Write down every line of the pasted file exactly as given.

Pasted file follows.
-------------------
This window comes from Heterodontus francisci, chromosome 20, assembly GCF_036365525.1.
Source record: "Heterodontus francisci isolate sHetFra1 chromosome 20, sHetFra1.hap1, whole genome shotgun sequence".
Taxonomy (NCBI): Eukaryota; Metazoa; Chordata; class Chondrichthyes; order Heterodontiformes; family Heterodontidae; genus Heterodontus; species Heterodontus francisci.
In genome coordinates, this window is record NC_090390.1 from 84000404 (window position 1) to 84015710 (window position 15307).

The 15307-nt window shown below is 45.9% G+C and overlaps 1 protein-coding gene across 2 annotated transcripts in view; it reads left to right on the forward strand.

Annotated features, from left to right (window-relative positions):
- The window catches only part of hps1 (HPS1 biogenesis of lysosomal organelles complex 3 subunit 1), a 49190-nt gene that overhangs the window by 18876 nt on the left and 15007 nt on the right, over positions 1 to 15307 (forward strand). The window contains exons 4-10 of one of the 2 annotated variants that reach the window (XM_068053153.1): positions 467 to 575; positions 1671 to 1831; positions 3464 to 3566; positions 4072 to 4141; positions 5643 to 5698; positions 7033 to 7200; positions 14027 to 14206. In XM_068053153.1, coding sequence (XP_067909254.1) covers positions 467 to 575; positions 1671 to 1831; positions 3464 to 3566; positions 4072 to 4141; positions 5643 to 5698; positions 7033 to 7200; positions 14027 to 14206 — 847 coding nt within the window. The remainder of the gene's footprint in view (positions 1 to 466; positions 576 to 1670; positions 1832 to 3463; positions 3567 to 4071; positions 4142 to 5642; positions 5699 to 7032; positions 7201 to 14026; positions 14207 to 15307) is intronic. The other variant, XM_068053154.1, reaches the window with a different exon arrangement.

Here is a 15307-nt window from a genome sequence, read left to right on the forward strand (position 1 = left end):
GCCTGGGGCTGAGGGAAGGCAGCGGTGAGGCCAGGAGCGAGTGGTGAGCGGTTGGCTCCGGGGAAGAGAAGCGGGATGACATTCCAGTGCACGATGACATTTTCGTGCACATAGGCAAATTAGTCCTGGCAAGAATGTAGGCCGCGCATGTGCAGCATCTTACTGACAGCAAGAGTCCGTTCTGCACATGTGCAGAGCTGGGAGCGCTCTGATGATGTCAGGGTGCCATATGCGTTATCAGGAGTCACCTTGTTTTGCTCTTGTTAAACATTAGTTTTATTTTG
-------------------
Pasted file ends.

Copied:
This window comes from Heterodontus francisci, chromosome 20, assembly GCF_036365525.1.
Source record: "Heterodontus francisci isolate sHetFra1 chromosome 20, sHetFra1.hap1, whole genome shotgun sequence".
Taxonomy (NCBI): Eukaryota; Metazoa; Chordata; class Chondrichthyes; order Heterodontiformes; family Heterodontidae; genus Heterodontus; species Heterodontus francisci.
In genome coordinates, this window is record NC_090390.1 from 84000404 (window position 1) to 84015710 (window position 15307).

The 15307-nt window shown below is 45.9% G+C and overlaps 1 protein-coding gene across 2 annotated transcripts in view; it reads left to right on the forward strand.

Annotated features, from left to right (window-relative positions):
- The window catches only part of hps1 (HPS1 biogenesis of lysosomal organelles complex 3 subunit 1), a 49190-nt gene that overhangs the window by 18876 nt on the left and 15007 nt on the right, over positions 1 to 15307 (forward strand). The window contains exons 4-10 of one of the 2 annotated variants that reach the window (XM_068053153.1): positions 467 to 575; positions 1671 to 1831; positions 3464 to 3566; positions 4072 to 4141; positions 5643 to 5698; positions 7033 to 7200; positions 14027 to 14206. In XM_068053153.1, coding sequence (XP_067909254.1) covers positions 467 to 575; positions 1671 to 1831; positions 3464 to 3566; positions 4072 to 4141; positions 5643 to 5698; positions 7033 to 7200; positions 14027 to 14206 — 847 coding nt within the window. The remainder of the gene's footprint in view (positions 1 to 466; positions 576 to 1670; positions 1832 to 3463; positions 3567 to 4071; positions 4142 to 5642; positions 5699 to 7032; positions 7201 to 14026; positions 14207 to 15307) is intronic. The other variant, XM_068053154.1, reaches the window with a different exon arrangement.

Here is a 15307-nt window from a genome sequence, read left to right on the forward strand (position 1 = left end):
GCCTGGGGCTGAGGGAAGGCAGCGGTGAGGCCAGGAGCGAGTGGTGAGCGGTTGGCTCCGGGGAAGAGAAGCGGGATGACATTCCAGTGCACGATGACATTTTCGTGCACATAGGCAAATTAGTCCTGGCAAGAATGTAGGCCGCGCATGTGCAGCATCTTACTGACAGCAAGAGTCCGTTCTGCACATGTGCAGAGCTGGGAGCGCTCTGATGATGTCAGGGTGCCATATGCGTTATCAGGAGTCACCTTGTTTTGCTCTTGTTAAACATTAGTTTTATTTTG